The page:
Due to the COVID-19 pandemic, we are seeing communities come together to help each other through these uncertain times. One way that people are lending a helping hand is by sewing cloth masks for healthcare workers who are on the frontlines of this crisis. This is the very reason that the Buckhead Mask Project was created, and as of March 21st, they have had 300 volunteers and over 125 “sewists” making masks for this Atlanta nonprofit. The Buckhead Mask Project describes themselves as, “neighbors and friends banding together, staying in our homes as we must during this pandemic, but working together to try to prevent a critical shortage of masks in the Atlanta Metro hospitals.” You can find out more about this Atlanta nonprofit organization HERE.
For our April Volunteer Project, Brownieland’s Robyn Kranz joined the Buckhead Mask Project, sewing masks for workers in Atlanta Metro hospitals. Learn about Robyn’s experience sewing masks for this much-needed Atlanta nonprofit!
My grandmother was a professional seamstress. When we were little, she would sew coats and hats for my brother and me. Yes, hats. I still have a number of garments she crafted, and a lot of her patterns, which have brought me great joy along with her handwritten notes about changes or tricks she would use to alter things just so and who she created the garment for with the name, and the date.
My mom sewed too, and I was always in awe of her patience, especially with my satin prom dress. I still remember her muttering, a mouthful of pins, as the satin slipped and slid all over the ironing board. But the effort was worth it: an emerald green masterpiece, custom made for me. You would think with all of that skill, it would transfer to me naturally, but alas, I am not the seamstress I wish I were. Yet, this will never stop me from trying.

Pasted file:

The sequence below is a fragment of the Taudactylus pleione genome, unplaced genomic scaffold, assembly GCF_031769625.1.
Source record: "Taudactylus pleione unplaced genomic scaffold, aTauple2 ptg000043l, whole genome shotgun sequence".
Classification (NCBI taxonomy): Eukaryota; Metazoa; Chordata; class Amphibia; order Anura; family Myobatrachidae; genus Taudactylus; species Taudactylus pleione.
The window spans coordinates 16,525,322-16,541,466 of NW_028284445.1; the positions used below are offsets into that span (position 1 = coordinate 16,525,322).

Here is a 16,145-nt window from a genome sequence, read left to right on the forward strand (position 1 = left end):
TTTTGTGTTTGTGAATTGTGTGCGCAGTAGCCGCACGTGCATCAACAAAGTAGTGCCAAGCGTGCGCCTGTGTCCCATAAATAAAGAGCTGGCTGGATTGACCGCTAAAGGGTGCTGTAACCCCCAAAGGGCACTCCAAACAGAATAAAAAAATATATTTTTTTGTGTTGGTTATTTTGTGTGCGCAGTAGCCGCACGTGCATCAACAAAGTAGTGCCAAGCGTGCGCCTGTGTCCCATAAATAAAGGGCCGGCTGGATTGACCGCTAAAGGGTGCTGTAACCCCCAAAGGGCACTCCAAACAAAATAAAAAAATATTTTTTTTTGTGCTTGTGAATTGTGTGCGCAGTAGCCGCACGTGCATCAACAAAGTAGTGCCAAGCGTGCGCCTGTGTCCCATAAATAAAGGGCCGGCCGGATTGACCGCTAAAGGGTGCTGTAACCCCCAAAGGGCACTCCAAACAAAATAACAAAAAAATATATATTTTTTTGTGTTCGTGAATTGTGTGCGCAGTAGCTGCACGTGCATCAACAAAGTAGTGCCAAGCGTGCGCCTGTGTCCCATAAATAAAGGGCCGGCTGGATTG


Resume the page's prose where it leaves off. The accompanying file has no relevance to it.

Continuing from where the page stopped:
I like to sew for a good cause. I’ve made quilts for all of my friends’ babies. I always ask a year of production time from the baby’s birth so I can create something that fits their personality (and buy some time, since I am super slow), and that has been so rewarding. I also sew for the Junior League of Atlanta, where we make all kinds of projects for those in need. Knitted caps for babies at the Grady NICU, tutu’s for Girls on the Run, and blankets for abuse victims. These projects give a purpose to my work.
So naturally, sewing masks for healthcare workers was right up my alley. I have been sewing for the Buckhead Mask Project, who, to date, has created and donated over 5000 masks to the Piedmont Healthcare System. It is a small way to give back to those who are serving us every day, taking risks, and putting their lives on the line. My masks are not perfect creations, but I put as much into them that I can.
Every mask allows me to channel my grandmother and mother, who I know are right beside me, guiding my hand. I’m now the one muttering with the pins in my mouth, putting all the love and care into each mask, as much as a prom dress or a matching hat and coat.bI urge you to get involved and give back wherever and whenever you can. If you’re interested in making masks, let us know, and we will share any information we can with you. We give what we can to others, and no matter how much or how little, everyone can make a difference.
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